Two tales of tragedy

Libertarian Commentary #16-18A  by Nathan Barton

How do we respond to tragedy?  The WaPo recently reported on two very untimely and unfortunate deaths.  The first was in Florida, but involved a Michigan family, as the WaPo reported.  Preparing to hold a memorial service for the patriarch of the family, a six year old girl was pulled out to sea: her father responded and saved her but died himself in the riptide.  The other occurred in Philadelphia, in one of the worse neighborhoods in that evil-ridden city.  A four-year-old girl was accidentally shot in her face and killed by her father as he was cleaning his pistol, according to the WaPo.

Both are horrible tragedies.  Two families have been torn apart.  There are many similarities. But it is interesting noting the reaction of the WaPo and others to these tragedies.  There is no question here of evil intentions (well, maybe, according to some): the daughter did not set out to kill or cause her father to die.  The father clearly did not set out to shoot and kill his daughter.  There are other similarities.

First, BOTH fathers and BOTH children were not properly trained and failed to take simple, basic precautions that could have prevented the deaths.  In the case of the Florida drowning, why did the father (and other relatives) allow the little girl to go out into the water alone?  Surely he must have recognized the danger. Did they really need to be right on the water’s edge for this memorial service? In the Pennsylvania case, the father violated a cardinal rule of good gun handling, probably due to a lack of training. He pointed the gun at someone he clearly did NOT intend to kill, he failed to unload his weapon properly, and he failed to teach his 4-year-old. Even at age 4, children are old enough to be taught NOT to face directly into the muzzle of a firearm.  The daughter (and her family) in Florida will live with the horror for the rest of her life: her father died to save her when she did something stupid.  The man in Philadelphia will also live with the horror that he shot and killed his own precious daughter because he did something stupid.  He far more would have been willing to die for her.

But the WaPo and the neighbors and relatives treat these totally differently.  The death of the girl in the north is “due” to the man having the gun in the first place, and to fearing the situation in a very bad neighborhood instead of trusting in the cops.  His act is evil, so he must be punished for murder, manslaughter, and “child endangerment,” the last apparently just for having the gun in her presence, or in the house.  The WaPo moans (as usual) over the number of accidental gun-deaths in the nation (591 last year, with 102 age 18 and under and 74 age 15 and under. The message is clear. It is NOT a call for more training and practice and caution, but the usual “guns are evil and must be banned.”

There are, apparently, no charges pending (nor calls for such) for either the surviving parent (child endangerment) or for the daughter (even as a juvenile) in the drowning, no appeals for new laws banning children from being within a quarter-mile or 100 yards or 50 feet or anything from a tidal zone or a beach.  No calls for more training or training at all before allowing families on a beach. No calls for requiring registration and mandatory training for all owners of hot tubs and backyard swimming pools (especially those “Saturday-daytime specials you can buy from K-Mart that are 12 inches deep and six feet across). No pithy quotes about “Well, if the father had been properly trained in swimming and rescue…”  No recitation of deadly statistics about how many people drowned last year.  [Yet the CDC – assuming we can trust them – reports that average accidental, non-boating drowning deaths in the US amount to 3533 per year: about SIX times the number of accidental deaths involving guns. And 1 in 5 of those are children age 14 and younger: 700 or so per year.] But pools and hot tubs and swimming beaches are not evil. A bathing suit or floating device is not the devil’s handiwork, leading children to go and do things that will cause them to get killed. There are no “Mothers Against Backyard Pools.”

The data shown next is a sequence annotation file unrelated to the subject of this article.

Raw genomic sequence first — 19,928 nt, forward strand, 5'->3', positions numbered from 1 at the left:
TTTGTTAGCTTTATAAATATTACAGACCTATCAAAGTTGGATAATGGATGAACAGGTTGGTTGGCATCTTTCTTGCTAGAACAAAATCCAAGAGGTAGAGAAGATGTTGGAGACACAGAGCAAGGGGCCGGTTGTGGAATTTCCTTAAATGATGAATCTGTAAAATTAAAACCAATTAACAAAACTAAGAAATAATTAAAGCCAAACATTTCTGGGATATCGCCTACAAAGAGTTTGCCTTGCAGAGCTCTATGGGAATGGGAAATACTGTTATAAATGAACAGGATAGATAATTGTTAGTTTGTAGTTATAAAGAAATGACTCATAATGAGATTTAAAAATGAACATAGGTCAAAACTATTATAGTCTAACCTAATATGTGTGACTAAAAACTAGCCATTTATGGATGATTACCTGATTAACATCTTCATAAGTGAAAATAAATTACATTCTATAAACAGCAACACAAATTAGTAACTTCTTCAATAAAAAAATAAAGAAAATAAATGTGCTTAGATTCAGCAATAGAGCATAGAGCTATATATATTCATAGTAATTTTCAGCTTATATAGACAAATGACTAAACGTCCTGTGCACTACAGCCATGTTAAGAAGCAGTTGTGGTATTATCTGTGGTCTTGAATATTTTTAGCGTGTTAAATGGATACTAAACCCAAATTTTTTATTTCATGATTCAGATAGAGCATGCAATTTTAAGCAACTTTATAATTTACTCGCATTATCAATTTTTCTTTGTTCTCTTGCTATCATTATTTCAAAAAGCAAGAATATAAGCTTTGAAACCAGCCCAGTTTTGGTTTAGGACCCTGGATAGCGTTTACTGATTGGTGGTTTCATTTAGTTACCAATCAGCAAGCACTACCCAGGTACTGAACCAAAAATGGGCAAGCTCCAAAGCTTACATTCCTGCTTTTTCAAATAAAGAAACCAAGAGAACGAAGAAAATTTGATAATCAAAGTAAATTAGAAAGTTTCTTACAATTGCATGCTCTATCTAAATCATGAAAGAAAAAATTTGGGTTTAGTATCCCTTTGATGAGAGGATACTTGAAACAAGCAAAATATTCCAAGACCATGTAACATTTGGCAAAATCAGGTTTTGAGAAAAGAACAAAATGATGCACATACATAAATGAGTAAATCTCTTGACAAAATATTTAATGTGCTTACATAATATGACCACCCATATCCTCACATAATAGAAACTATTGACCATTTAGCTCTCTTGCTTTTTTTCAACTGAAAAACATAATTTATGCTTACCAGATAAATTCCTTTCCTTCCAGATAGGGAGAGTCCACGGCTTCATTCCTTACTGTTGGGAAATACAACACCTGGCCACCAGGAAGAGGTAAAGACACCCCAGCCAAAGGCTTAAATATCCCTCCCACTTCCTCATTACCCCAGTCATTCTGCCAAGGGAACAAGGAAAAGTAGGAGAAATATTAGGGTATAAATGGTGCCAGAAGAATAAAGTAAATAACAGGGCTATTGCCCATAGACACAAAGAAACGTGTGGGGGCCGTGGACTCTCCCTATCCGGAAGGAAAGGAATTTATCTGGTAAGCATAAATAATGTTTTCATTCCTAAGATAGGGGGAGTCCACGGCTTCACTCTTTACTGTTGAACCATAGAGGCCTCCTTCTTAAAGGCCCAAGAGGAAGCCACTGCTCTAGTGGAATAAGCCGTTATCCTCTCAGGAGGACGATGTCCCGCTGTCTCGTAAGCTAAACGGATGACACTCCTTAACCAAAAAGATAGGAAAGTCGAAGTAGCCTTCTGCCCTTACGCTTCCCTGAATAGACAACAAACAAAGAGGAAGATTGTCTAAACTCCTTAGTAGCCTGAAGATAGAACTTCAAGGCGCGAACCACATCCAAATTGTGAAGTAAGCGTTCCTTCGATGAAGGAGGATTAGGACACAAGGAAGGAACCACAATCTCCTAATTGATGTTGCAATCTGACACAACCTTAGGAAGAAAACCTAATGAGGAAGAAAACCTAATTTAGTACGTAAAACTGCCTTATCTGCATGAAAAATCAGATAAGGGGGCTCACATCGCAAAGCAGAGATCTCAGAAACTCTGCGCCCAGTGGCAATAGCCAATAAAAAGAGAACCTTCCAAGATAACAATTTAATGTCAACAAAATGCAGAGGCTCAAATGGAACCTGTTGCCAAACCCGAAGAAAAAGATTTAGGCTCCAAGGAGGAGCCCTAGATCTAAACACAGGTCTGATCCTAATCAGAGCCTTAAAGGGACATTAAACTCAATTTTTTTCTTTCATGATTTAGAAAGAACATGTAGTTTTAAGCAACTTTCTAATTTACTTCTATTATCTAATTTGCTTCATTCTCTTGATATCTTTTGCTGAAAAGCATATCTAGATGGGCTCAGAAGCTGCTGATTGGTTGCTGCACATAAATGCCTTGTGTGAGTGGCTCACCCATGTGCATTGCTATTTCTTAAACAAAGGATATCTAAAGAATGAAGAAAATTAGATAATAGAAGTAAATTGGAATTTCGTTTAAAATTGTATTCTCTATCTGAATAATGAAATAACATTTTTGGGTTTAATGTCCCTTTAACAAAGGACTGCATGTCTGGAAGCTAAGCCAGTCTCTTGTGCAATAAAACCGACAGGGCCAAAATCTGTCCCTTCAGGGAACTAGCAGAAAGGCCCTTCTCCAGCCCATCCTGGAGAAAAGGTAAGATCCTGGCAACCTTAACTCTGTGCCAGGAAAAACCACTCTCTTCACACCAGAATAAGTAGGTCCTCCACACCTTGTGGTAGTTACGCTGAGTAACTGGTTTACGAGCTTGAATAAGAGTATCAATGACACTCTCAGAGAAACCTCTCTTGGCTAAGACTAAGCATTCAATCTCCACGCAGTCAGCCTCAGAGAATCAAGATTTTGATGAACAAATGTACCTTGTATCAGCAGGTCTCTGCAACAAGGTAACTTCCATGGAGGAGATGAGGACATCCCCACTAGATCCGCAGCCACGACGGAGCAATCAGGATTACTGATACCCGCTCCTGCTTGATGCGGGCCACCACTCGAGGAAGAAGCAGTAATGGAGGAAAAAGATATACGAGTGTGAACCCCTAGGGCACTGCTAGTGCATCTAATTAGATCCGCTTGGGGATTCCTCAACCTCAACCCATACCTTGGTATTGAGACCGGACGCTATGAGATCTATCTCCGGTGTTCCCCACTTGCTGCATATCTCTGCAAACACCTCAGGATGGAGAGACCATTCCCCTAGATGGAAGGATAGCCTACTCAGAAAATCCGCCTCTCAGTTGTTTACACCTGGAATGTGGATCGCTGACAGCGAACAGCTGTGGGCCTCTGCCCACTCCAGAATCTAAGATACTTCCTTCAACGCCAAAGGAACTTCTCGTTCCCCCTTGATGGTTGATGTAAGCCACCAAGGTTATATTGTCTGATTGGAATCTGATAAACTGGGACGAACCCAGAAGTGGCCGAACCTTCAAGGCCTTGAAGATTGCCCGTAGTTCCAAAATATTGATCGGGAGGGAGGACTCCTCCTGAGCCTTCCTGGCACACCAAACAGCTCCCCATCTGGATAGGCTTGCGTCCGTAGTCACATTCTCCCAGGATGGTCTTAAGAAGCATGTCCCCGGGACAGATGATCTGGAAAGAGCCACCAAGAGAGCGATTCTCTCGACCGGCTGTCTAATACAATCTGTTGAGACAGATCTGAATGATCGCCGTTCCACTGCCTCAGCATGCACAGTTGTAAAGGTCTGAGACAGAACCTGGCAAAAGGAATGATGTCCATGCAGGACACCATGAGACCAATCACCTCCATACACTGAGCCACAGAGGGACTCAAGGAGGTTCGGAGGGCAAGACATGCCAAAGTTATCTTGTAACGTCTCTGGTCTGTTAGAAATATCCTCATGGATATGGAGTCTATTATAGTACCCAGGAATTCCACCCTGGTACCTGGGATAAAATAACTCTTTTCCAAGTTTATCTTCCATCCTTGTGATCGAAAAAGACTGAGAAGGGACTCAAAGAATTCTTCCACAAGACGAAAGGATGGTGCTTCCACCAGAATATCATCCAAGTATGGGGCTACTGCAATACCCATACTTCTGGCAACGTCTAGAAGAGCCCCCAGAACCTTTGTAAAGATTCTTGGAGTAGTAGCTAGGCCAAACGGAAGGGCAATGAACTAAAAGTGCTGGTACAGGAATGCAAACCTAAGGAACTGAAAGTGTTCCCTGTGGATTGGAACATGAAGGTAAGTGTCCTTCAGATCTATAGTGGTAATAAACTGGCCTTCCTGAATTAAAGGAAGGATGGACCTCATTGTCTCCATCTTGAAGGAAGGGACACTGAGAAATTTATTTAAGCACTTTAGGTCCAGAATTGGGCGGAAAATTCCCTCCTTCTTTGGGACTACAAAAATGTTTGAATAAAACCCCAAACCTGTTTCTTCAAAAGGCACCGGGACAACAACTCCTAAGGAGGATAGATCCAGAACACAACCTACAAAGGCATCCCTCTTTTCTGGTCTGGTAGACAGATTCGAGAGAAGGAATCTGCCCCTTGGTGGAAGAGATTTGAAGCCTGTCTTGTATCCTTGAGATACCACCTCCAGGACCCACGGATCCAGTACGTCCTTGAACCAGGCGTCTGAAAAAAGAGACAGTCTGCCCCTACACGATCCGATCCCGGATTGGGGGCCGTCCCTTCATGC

Because, of course, people are stupid enough to believe that government can control and prevent ownership and accidents with guns, but apparently do NOT believe that government can block off beaches and close pools and take hot tubs away.  And politicians are power-mad enough to take advantage of this stupidity.

Lessons Learned?  Think.  Prepare.  Take appropriate training.  Remember that you can’t go back in time.  Don’t trust others to do what you have to do yourself.  And don’t expect logic, reason, nor truth from politics and government.

Enough is enough.

 

 

About tpolnathan

Follower of Christ Jesus (christian), Pahasapan, Westerner, Lover of Liberty, Free-Market Anarchist, Engineer, Army Officer, Husband, Father, Historian, Writer.
This entry was posted in Commentary on the News and tagged , , , , , , . Bookmark the permalink.

2 Responses to Two tales of tragedy

  1. Darkwing says:

    The girl died because the gun killed her, not the man but the gun. The father died because of the water, not the parents but the water. We should then ban all guns and all water. Have I finally got it right or am i missing something??

    Like

  2. Pingback: Rational Review News Digest, 04/26/16 - OH: Cleveland's taxpayers to cough up $6 million in lawsuit over police murder of Tamir Rice - Thomas L. Knapp - Liberty.me

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